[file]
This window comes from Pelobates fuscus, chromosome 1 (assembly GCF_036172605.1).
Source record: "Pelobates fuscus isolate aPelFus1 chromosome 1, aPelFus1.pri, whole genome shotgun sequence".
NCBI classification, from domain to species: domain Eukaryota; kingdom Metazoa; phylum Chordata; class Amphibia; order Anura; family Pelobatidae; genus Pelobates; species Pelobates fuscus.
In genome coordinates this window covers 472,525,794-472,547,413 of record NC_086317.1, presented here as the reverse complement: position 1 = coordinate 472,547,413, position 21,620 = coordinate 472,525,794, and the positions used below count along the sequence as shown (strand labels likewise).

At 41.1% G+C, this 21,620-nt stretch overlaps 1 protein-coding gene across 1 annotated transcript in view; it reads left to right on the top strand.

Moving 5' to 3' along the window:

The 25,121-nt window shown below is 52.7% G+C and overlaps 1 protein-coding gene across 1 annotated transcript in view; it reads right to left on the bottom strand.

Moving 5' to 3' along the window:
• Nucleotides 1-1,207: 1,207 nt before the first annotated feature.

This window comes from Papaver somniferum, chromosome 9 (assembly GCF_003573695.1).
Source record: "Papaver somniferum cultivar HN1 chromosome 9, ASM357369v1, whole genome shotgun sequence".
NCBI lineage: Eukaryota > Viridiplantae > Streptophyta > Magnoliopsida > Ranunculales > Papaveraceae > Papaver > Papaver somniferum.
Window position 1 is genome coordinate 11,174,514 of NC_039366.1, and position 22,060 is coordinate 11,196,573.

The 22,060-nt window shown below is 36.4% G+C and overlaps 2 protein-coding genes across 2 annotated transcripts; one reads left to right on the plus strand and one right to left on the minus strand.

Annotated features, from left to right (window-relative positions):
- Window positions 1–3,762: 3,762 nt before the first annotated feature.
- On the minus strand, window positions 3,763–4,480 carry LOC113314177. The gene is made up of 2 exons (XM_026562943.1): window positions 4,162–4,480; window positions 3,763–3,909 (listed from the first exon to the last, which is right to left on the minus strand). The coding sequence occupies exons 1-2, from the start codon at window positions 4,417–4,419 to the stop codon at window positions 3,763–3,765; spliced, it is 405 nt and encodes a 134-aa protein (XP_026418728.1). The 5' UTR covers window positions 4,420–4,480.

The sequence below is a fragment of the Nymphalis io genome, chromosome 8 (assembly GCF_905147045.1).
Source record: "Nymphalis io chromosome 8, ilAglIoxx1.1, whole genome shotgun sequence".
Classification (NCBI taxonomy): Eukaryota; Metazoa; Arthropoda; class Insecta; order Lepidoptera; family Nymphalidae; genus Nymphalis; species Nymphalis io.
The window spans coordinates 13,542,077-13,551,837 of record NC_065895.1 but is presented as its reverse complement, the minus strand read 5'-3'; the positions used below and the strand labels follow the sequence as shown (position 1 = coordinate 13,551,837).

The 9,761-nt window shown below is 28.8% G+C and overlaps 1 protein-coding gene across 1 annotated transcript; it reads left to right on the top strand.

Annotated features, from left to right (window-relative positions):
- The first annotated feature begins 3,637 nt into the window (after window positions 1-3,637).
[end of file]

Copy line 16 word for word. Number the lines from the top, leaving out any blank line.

- Window positions 1–3,762: 3,762 nt before the first annotated feature.